Furnace Run

Furnace Run is located in Brecksville and Broadview Heights in northeast Ohio. It also flows through Richfield and Boston townships to meet the Cuyahoga River at river mile (RM 33.08). It flows 10.4 miles southeast, through Boston and Bath townships, to reach the Cuyahoga River at rivermile (RM 33.08). It drains 35 square miles of primarily suburban lands. An analysis of satellite land cover data from 2001 found that 14 % is considered to be urbanized, with generally impervious surface. The remaining 86 percent of the watershed is primarily comprised of wooded (47%) and grass/agricultural (34%), shrub/scrub (7%) (Cuyahoga River RAP 2004, 2004).

Metroparks Serving Summit County operates Furnace Run Metro Park. It is located in the Furnace Run Watershed. The park currently comprises seven parcels of land that total approximately 870 acres in Richfield. These tracts are separated east-west by Interstate 77 and State Route (SR 21), and Brecksville Road. North-south is by Brush Road or State Route 303. However, two tracts located along Wheatley Road in the south are disconnected from the rest of the park. Furnace Run Watershed is also owned by the Cuyahoga Valley National Park. Furnace Run Metro Park borders Cuyahoga Valley National Park. This park contains 30,000 acres wetland along the Cuyahoga River, from Akron through Cleveland.


Northeast Ohio, Summit County, and a small part of Cuyahoga County. This includes the communities of Brecksville and Broadview Heights, Richfield Township, Richfield Township, Bath Township, and Boston Township.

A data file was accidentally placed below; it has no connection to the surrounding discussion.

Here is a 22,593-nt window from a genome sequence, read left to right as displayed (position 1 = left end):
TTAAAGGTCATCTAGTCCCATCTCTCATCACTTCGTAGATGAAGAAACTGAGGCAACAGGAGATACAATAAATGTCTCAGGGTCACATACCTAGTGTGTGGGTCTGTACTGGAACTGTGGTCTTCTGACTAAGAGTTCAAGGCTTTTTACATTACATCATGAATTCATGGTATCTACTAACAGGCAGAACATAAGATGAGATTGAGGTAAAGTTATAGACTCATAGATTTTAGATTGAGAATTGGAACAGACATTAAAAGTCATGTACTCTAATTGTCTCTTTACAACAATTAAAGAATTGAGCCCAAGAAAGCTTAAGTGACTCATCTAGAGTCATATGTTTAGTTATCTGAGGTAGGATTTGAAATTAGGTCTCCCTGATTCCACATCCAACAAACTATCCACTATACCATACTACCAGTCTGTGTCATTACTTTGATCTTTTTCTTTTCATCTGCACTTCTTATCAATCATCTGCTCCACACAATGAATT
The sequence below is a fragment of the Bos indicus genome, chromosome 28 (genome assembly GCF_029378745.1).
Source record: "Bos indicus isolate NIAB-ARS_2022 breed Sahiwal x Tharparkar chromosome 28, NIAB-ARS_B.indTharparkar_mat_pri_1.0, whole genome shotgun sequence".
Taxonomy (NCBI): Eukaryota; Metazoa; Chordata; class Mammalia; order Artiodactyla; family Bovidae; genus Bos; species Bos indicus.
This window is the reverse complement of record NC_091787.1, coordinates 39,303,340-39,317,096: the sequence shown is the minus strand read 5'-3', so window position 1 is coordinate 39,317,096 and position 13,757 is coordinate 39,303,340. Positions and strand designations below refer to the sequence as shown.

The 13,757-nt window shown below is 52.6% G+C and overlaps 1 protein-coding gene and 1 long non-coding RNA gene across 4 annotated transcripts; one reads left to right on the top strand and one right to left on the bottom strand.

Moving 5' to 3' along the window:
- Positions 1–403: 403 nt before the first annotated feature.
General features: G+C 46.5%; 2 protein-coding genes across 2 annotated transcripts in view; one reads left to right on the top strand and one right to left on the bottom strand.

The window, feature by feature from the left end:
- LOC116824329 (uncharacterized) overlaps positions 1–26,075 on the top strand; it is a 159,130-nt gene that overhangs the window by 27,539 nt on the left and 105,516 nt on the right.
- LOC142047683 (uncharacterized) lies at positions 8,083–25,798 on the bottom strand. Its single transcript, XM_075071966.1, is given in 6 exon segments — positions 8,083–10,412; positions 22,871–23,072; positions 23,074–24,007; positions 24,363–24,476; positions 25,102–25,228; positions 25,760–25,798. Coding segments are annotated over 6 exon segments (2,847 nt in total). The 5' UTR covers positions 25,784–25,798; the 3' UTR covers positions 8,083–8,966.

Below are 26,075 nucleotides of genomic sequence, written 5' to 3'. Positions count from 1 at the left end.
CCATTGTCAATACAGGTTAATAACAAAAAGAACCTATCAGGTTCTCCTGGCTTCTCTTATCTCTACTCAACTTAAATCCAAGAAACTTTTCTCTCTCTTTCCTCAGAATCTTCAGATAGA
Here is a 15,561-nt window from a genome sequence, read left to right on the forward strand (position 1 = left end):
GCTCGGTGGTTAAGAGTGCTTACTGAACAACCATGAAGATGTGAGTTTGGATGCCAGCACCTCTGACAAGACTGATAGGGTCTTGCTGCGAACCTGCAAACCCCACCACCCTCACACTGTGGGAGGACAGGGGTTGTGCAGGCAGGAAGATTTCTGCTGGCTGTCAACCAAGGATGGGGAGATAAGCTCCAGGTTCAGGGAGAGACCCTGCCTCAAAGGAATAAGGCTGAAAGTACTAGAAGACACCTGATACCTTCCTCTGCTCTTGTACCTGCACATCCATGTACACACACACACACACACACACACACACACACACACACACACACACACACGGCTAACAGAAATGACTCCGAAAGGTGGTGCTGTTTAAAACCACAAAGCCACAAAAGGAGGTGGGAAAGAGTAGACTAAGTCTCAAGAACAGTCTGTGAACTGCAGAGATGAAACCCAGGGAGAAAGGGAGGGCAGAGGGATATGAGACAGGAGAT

Furnace Run flows into the Cuyahoga River as one of the most healthy and intact streams. Furnace Run was studied in 1991-96 and found that the watershed meets all Ohio EPA standards. Furnace Run contained some sites that exceeded Ohio EPA standards, and were designated “Exceptional Warmwater Habitat (EWH).”

Metroparks Serving Summit County conducted a 2003 study and found that Rock Creek was not in attainment. Despite the fact that the stream habitat was in good condition to support higher-level aquatic life communities and meet Ohio EPA standards it was not in attainment. This was due to the upstream runoff of slag leachate during and immediately after construction of Interstate 80 near this area in 2000-2001 along with channelized stream conditions downstream.


This watershed is not in full attainment according to the results of habitat and aquatic life evaluations. The Rock Creek and Furnace Run fish communities meet EPA criteria. However, the aquatic insect community shows signs of impairment. Partially attainment in Rock Creek tributary of Furnace Run can be attributed to past impacts from upstream pollutants sources. From 2003 to 2006, Rock Creek’s aquatic life has been improving. However, Rock Creek’s aquatic life has improved since 2003 to 2006.

In 1999, the Furnace Run mainstem stream restoration area (RM 7.8) was completed. The project involved restoring Furnace Run’s original watercourse to its source after it was diverted to Brushwood Lake. This stream section was restored using soil bioengineering techniques to improve the riparian habitat. Metroparks of Summit County conducted a 2003 survey and found that the area was in PARTIAL attainment for Ohio WQS aquatic life. The 2006 survey, however, found that the area was in FULL attainment. This shows that the restoration of this stream segment has been a success.


Based on visual observations at the sampling sites, significant bank erosion is taking place in Lower Furnace Run. Additionally, there are large amounts of silts/clays that have covered the stream bottom. Gray silts covered the stream’s bottom at RM 4.8, which clearly indicated that it had been eroded from its banks. This could be due to heavy rains, runoff from old and new development, which lack stormwater control.


Furnace Run’s water quality is good with data that shows no deviations from standards. Rock Creek, however, is suffering from stress. As evidenced by the high levels of dissolved solids, samples indicate that the stream is being polluted with runoff. The Ohio turnpike interchange construction downstream has led to slag leachate runoff, which is responsible for the decrease in water quality.